Lighting – Low key Lighting Setups

low_key_lightLast week I have talked about an important aspect of any picture – contrast. It was only natural to follow up with an article about low key and high lighting as both are tightly related to contrast.

After covering the definitions and some samples of High Key and Low key images, it is time to show some setups that will enable you to take High Key and Low Key pictures. I’ll start with Low Key images today and will follow soon with some High Key setups.

I started out by making those shots with my gorgeous blond model, but she kept moving and tossing her hair. I had no options but to call a more obedient model – Winnie the Poo (You know, the one who helped with the broad/short lighting thing). Working relationship were quite good, until he decided he want a bigger trailer. It took a long talk with his agent to straighten things up.

low_key_rim_light.jpgSetup number one – Side Rim Light. In this setup I used one small flash to camera left, behind the subject. I used a flash with a gridspot to control light “contamination”, and to make sure light does not get to any parts of Pooh. The gridspot also helped me to avoid any camera flare that the flash might have caused. This is a similar set up to the one used in the image at the top of the article (light is coming from back-right bounced of an umbrella)

As you see this lighting is quite dramatic. Light is only coming from one side (and from the back). Pooh’s left side (camera right) does not get any light at all, and is completely at dark. Nope. No details what so ever. The light on the Pooh’s right (camera left) is called rim light. This is because it lights the rim or curve of the subject.

This kind of setup is sometimes used when you want to create atmosphere of tension or mystery.

low_key_key_light.jpgNow I’m gonna open a window about some other lighting. Feel free to skip it if you are only here for Low Key.

There is a really easy way to convert this Pooh-portrait to a less tense one. The portrait on the left has only one light – a key light on camera right. This light is diffused by bouncing off an umbrella. (Shoot through umbrella is also good for this). Now Pooh is well lit but the separation from the background is not that good.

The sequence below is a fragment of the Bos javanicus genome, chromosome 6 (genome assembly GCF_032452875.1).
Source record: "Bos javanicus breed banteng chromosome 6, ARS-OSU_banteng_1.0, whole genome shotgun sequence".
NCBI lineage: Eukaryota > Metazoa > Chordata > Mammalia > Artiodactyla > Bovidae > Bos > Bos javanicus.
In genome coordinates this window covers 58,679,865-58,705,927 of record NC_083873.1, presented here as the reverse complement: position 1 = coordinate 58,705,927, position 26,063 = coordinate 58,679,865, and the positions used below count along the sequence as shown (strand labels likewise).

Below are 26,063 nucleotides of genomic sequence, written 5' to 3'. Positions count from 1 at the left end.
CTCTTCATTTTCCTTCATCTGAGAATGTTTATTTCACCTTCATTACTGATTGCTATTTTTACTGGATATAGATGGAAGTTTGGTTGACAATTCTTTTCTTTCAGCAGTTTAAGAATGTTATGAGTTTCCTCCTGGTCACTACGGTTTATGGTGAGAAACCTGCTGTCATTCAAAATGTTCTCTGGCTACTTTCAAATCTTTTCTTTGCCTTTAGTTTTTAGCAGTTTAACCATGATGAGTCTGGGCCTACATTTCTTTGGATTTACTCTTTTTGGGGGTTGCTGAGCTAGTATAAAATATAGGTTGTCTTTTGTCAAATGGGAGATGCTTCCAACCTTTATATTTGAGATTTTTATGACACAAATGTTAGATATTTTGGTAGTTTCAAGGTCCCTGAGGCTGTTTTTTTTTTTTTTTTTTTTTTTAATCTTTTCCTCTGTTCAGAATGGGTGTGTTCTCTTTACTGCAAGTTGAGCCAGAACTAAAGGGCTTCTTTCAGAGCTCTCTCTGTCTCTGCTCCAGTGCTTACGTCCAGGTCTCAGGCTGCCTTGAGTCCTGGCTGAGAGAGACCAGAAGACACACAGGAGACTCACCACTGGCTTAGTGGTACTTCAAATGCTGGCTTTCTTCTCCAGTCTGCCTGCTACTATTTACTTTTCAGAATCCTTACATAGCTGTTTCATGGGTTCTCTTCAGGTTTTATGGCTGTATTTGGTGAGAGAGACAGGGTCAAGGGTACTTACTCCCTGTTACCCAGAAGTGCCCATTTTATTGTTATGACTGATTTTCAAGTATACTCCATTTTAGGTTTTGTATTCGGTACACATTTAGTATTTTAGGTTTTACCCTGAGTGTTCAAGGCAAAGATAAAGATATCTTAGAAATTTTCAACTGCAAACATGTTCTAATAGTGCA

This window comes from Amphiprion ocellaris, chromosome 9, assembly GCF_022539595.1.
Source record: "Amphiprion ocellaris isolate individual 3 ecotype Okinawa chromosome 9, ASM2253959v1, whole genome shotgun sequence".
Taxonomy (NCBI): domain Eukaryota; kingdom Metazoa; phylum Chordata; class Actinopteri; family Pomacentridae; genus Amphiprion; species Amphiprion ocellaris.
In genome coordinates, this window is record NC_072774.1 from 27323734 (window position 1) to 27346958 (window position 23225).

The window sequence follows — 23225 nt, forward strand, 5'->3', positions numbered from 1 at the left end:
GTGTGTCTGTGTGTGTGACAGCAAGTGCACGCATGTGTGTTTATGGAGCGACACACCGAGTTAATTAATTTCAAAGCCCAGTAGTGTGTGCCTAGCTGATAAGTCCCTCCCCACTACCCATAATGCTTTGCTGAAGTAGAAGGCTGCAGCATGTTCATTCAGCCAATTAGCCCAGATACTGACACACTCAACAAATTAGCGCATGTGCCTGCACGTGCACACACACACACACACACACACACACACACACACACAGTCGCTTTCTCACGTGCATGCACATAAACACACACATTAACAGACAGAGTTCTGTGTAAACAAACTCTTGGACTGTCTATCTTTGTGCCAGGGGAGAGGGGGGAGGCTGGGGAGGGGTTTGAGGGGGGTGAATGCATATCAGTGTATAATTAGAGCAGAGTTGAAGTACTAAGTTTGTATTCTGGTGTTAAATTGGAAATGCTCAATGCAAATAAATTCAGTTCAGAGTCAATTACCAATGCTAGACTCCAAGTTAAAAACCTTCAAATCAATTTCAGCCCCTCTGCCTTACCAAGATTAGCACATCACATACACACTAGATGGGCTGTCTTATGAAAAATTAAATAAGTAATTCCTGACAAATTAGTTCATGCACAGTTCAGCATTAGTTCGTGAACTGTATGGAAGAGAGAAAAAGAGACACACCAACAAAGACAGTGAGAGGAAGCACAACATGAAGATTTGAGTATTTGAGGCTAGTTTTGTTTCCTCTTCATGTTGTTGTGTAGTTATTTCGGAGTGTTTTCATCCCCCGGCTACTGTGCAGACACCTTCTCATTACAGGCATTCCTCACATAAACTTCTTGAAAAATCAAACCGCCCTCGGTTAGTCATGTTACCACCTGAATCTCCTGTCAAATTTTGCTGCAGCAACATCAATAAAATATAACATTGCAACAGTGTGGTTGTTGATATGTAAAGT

Combining the two lights produce a nicer image move your mouse over the image above to see the two lights combined. (Window closed). You can also see a picture of the setup here. It was created with the tools in this article.

low_key_back_light.jpgSetup number two – Hard Back Light – In this setup I placed a bare small flash (SB800) behind Pooh. The only light Pooh’s face is getting is a little reflection from the white wall behind me. This is why you get some details on the face, which is otherwise as dark as a black Heffalumps with no pink dots.

You can balance this light by introducing a second key light. I chose to use a flash with a mounted umbrella (again) to give some more details to Pooh’s face. As always this tape will self destruct in 10 seconds you can hover over the picture to see the results. You can review the lighting setup here.

As you can see, both images have something in common. 1… 2… 3…

In both images I used rim light lighting to emphasize the contour and shape of Pooh. I also used very little light on Pooh’s face. Rim light is a very powerful technique when trying to produce a Low Key image.

You can create rim light by pointing your light to the side or back of your object, and using gridspot, gobo or snoot to avoid light spillage.

The other notable aspect in both images is the high contrast. This was achieved by using direct hard flash where for the highlights, while using almost no lighting at all for the shadowed parts of the image.

Related links:
- Contrast
- High Light and Low Light
- Heffalumps
- Lighting Diagrams